Fernen's son found him shortly thereafter, lying on the ground on the passenger side of the pickup. Later investigation showed that the ground on the passenger's side was scuffed up. A scoop shovel was found in the pickup and Fernen's keys were found 20 to 25 feet away, two details that were never attempted to be explained at trial. Fernen was taken from the scene to the hospital in Rosebud. He had fractured jaws, a gunshot wound in the neck and one through the forehead that caused brain damage that resulted in his death at approximately 8:15 p. m. Because of the amount of blood on his face, the gunshot wounds were not immediately apparent. A blood sample was taken from the decedent about 8:30, approximately 2½ hours after the wounds were received. Analysis showed that the sample contained 0.06% alcohol by weight. The State chemist testified that alcohol oxydizes in the blood at a rate of about .012 to .020 per hour.

After picking up petitioner's wife and another brother, Ed, Bruce was taken to a Winner hospital where he was treated for an abdominal gunshot wound. Both Bruce's and Fernen's wounds were made by the same .22 rifle. Petitioner was later treated for facial abrasions, a broken nose and two broken ribs.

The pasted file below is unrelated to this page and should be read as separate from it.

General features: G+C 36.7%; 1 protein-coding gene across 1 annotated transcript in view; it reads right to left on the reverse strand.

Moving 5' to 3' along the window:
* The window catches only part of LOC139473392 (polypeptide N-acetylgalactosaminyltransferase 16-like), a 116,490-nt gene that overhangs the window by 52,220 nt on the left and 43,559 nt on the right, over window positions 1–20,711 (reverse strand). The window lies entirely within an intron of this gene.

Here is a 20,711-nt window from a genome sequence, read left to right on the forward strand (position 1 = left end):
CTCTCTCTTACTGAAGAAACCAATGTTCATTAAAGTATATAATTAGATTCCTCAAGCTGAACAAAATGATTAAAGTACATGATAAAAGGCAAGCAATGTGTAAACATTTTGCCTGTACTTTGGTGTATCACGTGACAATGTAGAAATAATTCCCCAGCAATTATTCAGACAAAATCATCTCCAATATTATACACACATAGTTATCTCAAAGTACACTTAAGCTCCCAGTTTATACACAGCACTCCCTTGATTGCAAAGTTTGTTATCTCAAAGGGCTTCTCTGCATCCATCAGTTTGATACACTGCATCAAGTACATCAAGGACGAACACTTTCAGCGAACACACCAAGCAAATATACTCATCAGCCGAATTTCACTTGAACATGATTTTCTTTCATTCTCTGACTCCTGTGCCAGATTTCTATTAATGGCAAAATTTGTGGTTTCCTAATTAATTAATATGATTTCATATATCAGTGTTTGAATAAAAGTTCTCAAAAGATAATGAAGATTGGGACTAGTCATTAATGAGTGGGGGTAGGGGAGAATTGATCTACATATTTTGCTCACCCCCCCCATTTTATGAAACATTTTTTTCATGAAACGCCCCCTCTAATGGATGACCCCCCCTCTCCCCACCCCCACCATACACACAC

On the way to the hospital with Bruce, Fred Zemina stopped and called a member of the tribal police force and told him to go investigate the scene. Petitioner said there had been a set-to with Fernen, that Bruce had taken a rifle from Fernen, that Bruce had been shot and that Fernen had gone for another gun in his belt. No other gun was ever found. Petitioner also tried to call his attorney at this time, but was unsuccessful.

Later that night, pursuant to a search warrant, the Sheriff of Todd/Tripp counties searched petitioner's car in the Winner hospital parking lot. The .22 rifle was found on the rear floorboard under some clothes.

Both petitioner and Bruce Zemina were charged with murder, but Bruce has never been brought to trial. He was not rational at the time he was treated for the gunshot wound and continued to act irrationally for several months. Bruce was eventually committed to the Yankton State...

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    ...guilty people contact their attorneys." ’ Commonwealth v. Person, 400 Mass. 136, 508 N.E.2d 88, 91 (1987) (quoting Zemina v. Solem, 438 F. Supp. 455, 466 (D. S.D. 1977), aff'd, 573 F.2d 1027 (8th Cir. 1978) ). " ‘[I]n no situation in a criminal trial ... do we feel the mere act of hiring an......